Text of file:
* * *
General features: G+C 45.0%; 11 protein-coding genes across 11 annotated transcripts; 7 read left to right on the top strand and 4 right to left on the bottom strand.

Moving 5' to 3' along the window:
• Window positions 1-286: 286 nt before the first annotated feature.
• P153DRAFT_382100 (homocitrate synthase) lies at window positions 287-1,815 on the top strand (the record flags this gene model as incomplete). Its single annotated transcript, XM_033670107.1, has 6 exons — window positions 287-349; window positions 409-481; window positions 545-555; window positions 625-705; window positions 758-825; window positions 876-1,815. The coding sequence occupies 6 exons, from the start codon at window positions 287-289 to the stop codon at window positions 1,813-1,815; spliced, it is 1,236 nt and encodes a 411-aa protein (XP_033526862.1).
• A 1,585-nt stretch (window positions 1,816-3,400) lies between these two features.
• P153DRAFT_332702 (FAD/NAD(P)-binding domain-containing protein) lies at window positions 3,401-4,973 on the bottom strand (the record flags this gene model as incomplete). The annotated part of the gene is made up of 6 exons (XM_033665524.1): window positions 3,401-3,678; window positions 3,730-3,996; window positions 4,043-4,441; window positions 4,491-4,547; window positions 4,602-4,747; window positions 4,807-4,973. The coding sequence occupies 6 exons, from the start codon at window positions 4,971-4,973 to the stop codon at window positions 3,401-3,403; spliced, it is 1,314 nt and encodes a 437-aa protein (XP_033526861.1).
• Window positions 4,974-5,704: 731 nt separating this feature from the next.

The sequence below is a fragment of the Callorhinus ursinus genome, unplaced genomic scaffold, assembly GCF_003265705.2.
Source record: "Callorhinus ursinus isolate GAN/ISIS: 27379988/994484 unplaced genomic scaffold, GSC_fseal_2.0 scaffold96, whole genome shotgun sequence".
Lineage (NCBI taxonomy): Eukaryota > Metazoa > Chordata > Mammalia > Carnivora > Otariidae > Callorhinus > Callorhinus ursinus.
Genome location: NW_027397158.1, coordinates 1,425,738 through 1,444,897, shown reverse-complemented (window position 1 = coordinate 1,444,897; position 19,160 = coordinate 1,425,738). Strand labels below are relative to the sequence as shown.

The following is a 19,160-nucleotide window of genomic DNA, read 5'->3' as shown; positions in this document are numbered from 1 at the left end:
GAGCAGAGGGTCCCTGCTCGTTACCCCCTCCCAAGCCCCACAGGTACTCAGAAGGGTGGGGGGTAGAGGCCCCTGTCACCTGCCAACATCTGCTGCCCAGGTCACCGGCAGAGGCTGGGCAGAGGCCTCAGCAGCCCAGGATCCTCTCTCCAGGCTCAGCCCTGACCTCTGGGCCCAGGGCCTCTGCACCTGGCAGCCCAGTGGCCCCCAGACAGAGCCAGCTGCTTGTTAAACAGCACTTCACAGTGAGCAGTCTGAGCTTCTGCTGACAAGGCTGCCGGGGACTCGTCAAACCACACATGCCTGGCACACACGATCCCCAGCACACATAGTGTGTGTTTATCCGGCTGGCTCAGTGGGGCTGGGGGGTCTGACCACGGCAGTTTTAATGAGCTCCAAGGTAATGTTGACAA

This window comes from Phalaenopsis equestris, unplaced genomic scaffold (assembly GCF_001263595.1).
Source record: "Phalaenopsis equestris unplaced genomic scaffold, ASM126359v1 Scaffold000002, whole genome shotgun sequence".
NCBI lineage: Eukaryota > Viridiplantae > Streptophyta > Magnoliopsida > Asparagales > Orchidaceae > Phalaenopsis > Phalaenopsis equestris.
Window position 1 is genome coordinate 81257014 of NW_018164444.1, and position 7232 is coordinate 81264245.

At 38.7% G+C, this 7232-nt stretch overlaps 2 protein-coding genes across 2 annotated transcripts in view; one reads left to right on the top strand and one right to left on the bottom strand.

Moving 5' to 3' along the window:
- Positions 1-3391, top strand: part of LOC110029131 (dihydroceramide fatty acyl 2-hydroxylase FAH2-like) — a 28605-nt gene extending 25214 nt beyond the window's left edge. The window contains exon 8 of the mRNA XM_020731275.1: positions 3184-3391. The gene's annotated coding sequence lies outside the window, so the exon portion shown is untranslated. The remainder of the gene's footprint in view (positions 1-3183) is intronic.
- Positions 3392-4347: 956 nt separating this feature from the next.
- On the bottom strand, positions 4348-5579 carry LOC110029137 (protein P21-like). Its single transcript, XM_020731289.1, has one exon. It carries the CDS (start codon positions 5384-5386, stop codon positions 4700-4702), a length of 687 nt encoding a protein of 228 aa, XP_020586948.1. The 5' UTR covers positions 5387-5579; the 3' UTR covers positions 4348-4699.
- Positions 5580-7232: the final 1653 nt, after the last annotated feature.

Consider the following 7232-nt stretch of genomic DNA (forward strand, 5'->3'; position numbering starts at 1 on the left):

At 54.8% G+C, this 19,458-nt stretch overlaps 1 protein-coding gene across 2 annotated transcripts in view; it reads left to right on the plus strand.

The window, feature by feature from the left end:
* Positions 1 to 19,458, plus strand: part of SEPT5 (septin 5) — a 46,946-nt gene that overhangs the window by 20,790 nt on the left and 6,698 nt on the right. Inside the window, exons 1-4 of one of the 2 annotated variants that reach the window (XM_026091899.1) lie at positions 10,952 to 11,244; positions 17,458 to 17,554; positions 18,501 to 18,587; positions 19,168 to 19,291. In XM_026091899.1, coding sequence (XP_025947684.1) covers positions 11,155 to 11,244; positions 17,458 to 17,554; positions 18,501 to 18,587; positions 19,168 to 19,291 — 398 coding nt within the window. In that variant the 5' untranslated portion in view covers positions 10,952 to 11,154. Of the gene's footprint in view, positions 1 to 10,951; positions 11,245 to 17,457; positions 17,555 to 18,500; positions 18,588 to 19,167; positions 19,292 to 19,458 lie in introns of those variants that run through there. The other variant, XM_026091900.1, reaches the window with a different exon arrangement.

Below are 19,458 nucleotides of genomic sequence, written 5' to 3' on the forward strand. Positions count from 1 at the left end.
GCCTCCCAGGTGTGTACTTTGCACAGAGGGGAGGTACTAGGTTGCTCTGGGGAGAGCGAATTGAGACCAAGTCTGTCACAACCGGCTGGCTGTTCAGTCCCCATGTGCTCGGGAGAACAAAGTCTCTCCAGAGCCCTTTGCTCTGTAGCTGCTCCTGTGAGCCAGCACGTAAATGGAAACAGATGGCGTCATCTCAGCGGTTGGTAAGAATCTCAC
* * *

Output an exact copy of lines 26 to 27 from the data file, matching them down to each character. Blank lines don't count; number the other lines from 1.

The window, feature by feature from the left end:
* Positions 1 to 19,458, plus strand: part of SEPT5 (septin 5) — a 46,946-nt gene that overhangs the window by 20,790 nt on the left and 6,698 nt on the right. Inside the window, exons 1-4 of one of the 2 annotated variants that reach the window (XM_026091899.1) lie at positions 10,952 to 11,244; positions 17,458 to 17,554; positions 18,501 to 18,587; positions 19,168 to 19,291. In XM_026091899.1, coding sequence (XP_025947684.1) covers positions 11,155 to 11,244; positions 17,458 to 17,554; positions 18,501 to 18,587; positions 19,168 to 19,291 — 398 coding nt within the window. In that variant the 5' untranslated portion in view covers positions 10,952 to 11,154. Of the gene's footprint in view, positions 1 to 10,951; positions 11,245 to 17,457; positions 17,555 to 18,500; positions 18,588 to 19,167; positions 19,292 to 19,458 lie in introns of those variants that run through there. The other variant, XM_026091900.1, reaches the window with a different exon arrangement.